Khano Smith leaned cool and calm against the stone wall that surrounds the pitch at Ceylon Park on the southern outskirts of Boston. Music blared from inside an auto body shop across the road and men with bottles tucked in brown paper bags wandered past, lazily taking in the football and the late summer sunshine.
“We’ve got to stop that guy,” said one of the Kendall Wanderers on a recent Saturday morning, breathing heavy at the half-time break through a thick Irish accent. “Where do I know him from?” asked another. “Have we played against him before?”
It’s a long way from professional or international football.
While his club team-mates and opponents had been working a normal Wednesday the previous week - tending bar, doing construction, designing software, teaching - Bermuda’s most famous sportsman was lining up in front of thousands at the Hasely Crawford Stadium in the Trinidadian capital Port of Spain in a FIFA World Cup™ qualifier, captaining his country against international stars like Kenwyne Jones and Carlos Edwards.
A former Major League Soccer standout with New England Revolution, Smith stands over six feet tall. He’s lean, and possesses blistering pace and a confounding array of flicks and tricks. He stands out on the fields of the BSSL, an amateur league based in and around Boston, Massachusetts where he plays for First Wave.
Growing up, you dream about playing for your country, even if it’s a small country.
“Growing up, you dream about playing for your country, even if it’s a small country,” Smith, 30, told FIFA.com. “To wear the captain’s armband is a special feeling,” he added, after skippering the side for the first time in a pair of narrow losses against Trinidad and Tobago and Guyana to start the first group stage of CONCACAF qualifying for Brazil 2014.
He laughs good-naturedly when asked about the contrast between playing in the part-timer leagues in his adoptive US, where he attended college, while still representing his country at international level. “The level is a bit of a change, a long way from one to the other, but I love to play and, being from the islands, I’m used to it.” The 4-0 win over Kendall Wanderers, one of Boston’s oldest and proudest Irish clubs, was largely down to his orchestrations.
A professional Rev
Smith was discovered playing amateur football in Pembroke Parish of his native Bermuda for Dandy Town Hornets. Former Liverpool star Steve Nicol, coaching Boston-based MLS outfit New England Revolution on a pre-season tour of the West Indies, was sufficiently taken with Smith’s pace and potential, and signed him up on the spot at the airport in Hamilton. Suddenly a bona fide pro, the Bermudan scored before thousands of fans on his debut for the Revolution in 2005 and went on to make 85 appearances and score seven more goals for the club before ill-fated stints with New York Red Bulls and Lincoln City in England. “When I started with the Revs, I had just come from amateur football; you see a lot of that on the islands, so I’m used to it. Amateur one day, professional the next.”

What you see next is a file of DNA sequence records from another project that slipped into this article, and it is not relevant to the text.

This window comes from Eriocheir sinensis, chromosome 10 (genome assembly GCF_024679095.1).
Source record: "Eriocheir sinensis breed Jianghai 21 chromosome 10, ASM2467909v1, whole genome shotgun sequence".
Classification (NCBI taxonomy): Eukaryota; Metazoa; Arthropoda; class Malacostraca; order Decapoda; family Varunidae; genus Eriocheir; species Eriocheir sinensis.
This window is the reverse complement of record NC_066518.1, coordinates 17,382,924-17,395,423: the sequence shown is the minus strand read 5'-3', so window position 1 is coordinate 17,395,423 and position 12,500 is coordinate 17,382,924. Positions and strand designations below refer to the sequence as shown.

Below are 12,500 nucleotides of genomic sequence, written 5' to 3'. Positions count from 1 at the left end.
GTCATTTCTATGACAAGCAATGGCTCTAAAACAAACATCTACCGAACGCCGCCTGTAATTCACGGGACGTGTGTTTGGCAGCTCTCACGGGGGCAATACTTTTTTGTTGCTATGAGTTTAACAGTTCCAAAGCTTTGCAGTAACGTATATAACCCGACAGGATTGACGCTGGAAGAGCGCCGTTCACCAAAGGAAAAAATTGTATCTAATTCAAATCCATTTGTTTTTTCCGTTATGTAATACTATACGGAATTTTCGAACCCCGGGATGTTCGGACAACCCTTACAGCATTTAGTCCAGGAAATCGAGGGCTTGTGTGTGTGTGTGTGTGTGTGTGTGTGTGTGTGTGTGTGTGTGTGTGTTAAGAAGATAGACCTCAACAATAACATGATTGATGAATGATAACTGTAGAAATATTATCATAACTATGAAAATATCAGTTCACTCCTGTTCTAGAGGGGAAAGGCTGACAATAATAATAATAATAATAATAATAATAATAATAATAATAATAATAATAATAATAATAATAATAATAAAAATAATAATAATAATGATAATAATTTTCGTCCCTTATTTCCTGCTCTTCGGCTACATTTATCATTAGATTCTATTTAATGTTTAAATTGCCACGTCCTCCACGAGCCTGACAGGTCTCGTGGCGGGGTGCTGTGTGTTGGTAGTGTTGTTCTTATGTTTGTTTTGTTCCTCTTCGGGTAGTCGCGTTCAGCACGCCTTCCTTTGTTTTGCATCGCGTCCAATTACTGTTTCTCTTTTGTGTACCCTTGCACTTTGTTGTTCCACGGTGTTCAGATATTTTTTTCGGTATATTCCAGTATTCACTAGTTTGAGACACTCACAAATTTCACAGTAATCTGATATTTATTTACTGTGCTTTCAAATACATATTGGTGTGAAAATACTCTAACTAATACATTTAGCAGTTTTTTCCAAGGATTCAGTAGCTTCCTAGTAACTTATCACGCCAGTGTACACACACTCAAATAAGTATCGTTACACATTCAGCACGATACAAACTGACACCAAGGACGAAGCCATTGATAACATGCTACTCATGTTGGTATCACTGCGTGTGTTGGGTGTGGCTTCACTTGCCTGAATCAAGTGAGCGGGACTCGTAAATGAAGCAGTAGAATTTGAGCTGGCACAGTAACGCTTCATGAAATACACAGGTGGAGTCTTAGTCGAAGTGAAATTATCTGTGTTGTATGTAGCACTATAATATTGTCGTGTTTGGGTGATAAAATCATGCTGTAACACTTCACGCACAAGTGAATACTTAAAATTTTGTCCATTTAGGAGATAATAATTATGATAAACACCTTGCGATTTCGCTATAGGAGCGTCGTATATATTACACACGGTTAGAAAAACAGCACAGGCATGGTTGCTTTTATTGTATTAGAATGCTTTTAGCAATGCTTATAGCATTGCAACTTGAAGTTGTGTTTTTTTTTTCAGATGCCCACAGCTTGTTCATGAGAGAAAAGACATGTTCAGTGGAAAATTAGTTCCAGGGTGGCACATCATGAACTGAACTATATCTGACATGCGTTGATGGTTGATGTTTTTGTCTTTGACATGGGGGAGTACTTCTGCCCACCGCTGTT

Able to play up front or out wide on the flank, Smith’s professional career was defined by moments of tremendous creativity followed by basic errors and frustrating inconsistency. As careers in football often do, his came to a quiet end, no MLS side willing to take up his contract as a free agent. “There’s always a time when your career is going to end,” he said matter-of-fact from his home in Quincy, south of Boston, where he’s getting his coaching badges and hoping to continue on in the game. “If a pro team came in for me, I would jump at the opportunity to play again – I haven’t given up hope. But realistically, it’s time to move on.”
And while Smith continues to play for the love of the game on the bumpy amateur patches of Boston, terrorising the opposition with his class and experience, he still hopes for unlikely glory on the biggest stages with his Bermudan national team. With two losses, the Gombey Warriors, who have never reached a CONCACAF Gold Cup or climbed particularly high up the world-ranking ladder, are in a must-win situation. “In our second game [a 2-1 loss to Guyana in which Smith scored] we didn’t get ourselves up like we should have,” he said. “We were the better team, but we lacked a bit of focus.”
Up next for Bermuda are the first two home games of their campaign, and the captain is expecting. “We beat Trinidad and Tobago last time we played them at home [in qualifying for South Africa 2010] and we can do it again,” he said, his voice steely and determined. “With two wins at home, suddenly we’re back in the race and then who knows what can happen.”